From the September 2017 issue of HealthCare Business News magazine
At present there are just eleven heavy ion radiation therapy facilities in the world, and none of them are in the U.S. But a team at the University of Texas Southwestern Medical Center plans to change that. HealthCare Business News spoke to Dr. Arnold Pompos, associate professor of radiation oncology at UT Southwestern, to find out why heavy ion therapy is so promising and what steps need to be taken to further evaluate and understand the potential benefits of the cutting-edge treatment.
HCB News: By way of introduction, can you tell us briefly what heavy ion therapy is and how it compares to conventional radiotherapy?
Radiation therapy of cancer is a deposition of ionizing energy to tissue. This ionizing radiation breaks chemical bonds, alters DNA molecules and kills cancer cells. Heavy ion therapy deposits the above- mentioned ionizing energy via charged particles, namely via accelerated nuclei of atoms heavier than hydrogen. Conventional radiation therapy uses X-rays for the same purpose. Heavy ion therapy has many advantages over conventional therapy. A narrow beam of charged particles can be precisely steered to the tumor location. No heavy radiation collimating blocks are needed as with X-rays. Heavy ions stop at the tumor, where they deposit most of their energy, unlike X-rays, which deposit most of their energy upstream to the tumor. In addition, X-rays continue ionizing tissue beyond the tumor target. The biological effectiveness of heavy ions such as carbon atom nuclei is about the same as of X-rays upstream to the tumor, where healthy tissue is located, but increases several fold when they reach the tumor target. This is not the case with X-rays. Their biological effectiveness is the same across the whole patient body.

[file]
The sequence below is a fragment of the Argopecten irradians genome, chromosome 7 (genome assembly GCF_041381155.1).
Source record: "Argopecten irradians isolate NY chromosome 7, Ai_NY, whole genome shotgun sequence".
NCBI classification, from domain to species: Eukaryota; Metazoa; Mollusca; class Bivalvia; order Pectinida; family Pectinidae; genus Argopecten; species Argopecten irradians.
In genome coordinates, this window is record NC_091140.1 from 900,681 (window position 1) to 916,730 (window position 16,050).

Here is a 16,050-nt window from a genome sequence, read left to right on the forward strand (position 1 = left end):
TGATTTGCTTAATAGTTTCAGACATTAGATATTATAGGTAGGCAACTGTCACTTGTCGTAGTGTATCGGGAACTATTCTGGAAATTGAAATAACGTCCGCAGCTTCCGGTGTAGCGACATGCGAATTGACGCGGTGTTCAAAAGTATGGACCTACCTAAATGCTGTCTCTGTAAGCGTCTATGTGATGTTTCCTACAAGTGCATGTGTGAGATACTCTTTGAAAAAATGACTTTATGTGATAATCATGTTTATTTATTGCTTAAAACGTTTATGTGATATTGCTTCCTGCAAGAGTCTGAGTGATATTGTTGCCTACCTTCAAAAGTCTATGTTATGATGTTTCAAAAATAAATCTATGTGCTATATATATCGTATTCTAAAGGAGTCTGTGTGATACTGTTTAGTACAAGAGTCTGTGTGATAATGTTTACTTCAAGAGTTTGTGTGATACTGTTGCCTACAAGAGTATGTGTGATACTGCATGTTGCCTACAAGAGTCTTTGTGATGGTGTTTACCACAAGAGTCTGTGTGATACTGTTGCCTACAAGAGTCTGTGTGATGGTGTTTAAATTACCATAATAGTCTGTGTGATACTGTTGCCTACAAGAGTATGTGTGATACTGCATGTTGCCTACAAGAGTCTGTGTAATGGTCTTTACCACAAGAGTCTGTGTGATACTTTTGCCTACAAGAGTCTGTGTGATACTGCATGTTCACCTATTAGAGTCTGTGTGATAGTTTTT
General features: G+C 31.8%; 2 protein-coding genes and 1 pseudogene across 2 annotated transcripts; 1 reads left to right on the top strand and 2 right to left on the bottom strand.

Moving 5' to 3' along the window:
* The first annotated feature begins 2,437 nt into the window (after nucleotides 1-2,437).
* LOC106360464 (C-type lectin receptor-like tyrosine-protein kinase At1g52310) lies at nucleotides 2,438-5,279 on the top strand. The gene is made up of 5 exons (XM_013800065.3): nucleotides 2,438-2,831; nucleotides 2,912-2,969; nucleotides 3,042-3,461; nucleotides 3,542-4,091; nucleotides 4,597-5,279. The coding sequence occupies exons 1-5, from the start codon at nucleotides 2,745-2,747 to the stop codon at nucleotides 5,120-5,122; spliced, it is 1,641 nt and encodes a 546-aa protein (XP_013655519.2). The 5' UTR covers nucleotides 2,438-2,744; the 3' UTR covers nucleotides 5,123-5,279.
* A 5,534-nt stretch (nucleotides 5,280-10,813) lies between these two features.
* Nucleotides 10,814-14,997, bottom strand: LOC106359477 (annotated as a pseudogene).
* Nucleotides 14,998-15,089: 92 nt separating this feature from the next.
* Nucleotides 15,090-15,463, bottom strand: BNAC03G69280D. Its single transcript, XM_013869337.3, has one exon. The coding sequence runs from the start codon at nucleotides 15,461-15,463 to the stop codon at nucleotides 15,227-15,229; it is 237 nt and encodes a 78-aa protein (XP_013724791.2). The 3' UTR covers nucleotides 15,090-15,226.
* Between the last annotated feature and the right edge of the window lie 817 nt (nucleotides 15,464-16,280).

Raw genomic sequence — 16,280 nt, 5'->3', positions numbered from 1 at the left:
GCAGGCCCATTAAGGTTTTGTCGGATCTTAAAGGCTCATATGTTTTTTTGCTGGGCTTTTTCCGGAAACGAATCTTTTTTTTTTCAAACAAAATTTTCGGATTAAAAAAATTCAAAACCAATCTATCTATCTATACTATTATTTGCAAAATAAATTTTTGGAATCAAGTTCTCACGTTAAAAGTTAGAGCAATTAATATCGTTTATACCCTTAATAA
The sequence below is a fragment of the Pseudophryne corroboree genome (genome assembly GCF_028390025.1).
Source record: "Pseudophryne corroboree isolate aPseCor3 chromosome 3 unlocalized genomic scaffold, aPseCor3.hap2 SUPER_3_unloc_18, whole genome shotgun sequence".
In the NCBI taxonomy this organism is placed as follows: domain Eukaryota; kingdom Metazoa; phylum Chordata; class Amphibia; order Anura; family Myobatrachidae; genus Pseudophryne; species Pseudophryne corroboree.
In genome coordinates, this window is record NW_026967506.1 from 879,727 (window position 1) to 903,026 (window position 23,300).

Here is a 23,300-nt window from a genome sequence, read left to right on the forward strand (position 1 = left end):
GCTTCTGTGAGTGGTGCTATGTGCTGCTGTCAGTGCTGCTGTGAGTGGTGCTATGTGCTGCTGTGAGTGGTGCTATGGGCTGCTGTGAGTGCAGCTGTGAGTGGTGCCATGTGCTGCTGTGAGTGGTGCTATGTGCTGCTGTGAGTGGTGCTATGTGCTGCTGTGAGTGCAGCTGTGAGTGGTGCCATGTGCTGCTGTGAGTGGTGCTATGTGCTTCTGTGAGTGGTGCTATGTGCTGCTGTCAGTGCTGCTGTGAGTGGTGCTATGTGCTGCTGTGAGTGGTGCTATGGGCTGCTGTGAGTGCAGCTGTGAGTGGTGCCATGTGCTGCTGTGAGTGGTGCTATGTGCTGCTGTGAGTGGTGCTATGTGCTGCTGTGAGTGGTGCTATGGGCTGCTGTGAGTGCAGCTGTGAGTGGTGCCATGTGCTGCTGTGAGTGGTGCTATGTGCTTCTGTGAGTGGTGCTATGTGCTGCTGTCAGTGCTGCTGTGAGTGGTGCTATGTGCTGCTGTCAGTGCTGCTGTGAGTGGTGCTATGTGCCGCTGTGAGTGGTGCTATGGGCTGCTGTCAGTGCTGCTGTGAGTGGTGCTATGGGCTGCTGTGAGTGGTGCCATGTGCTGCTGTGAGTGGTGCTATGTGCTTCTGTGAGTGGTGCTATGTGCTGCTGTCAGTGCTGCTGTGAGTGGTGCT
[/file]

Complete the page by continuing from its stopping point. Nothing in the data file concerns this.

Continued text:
HCB News: How was the National Center for Heavy Ion Radiation Therapy conceived and when do you expect it to begin treating patients?
UT Southwestern Medical Center is constantly seeking to offer the best and the most advanced therapy to our patients. Because there is a limited number of heavy ion centers around the world, the full potential of this form of therapy is yet to be uncovered. There is a lot of interesting and cutting-edge research to be conducted. This exactly matched the mission and the goals of UTSW, hence came the idea: If heavy ions are to be brought to the U.S., UTSW is definitely one of the places to do it. Treatment of the first patient is planned to start three to four years after construction started.
HCB News: What are the major steps that still need to take place?
UTSW was fortunate enough to be awarded one of the two nationwide planning grants issued by the National Cancer Institute (NCI), one of the institutes of the National Institutes of Health (NIH). This prestigious grant allowed us to plan the research component of the heavy ion system. We were also fortunate to receive a two-to-one matching grant from the state of Texas, which allowed us to plan out the whole heavy ion therapy center itself, not just its research component. That being said, the first step, the so-called schematic design, is complete. This means we are ready for the next step, creating the construction documents and starting to build the center. We are working on securing the construction funds. To put the resources needed in perspective, the whole center, from A to Z, can be built and equipped with funds less than the cost of a single 250-seat airplane!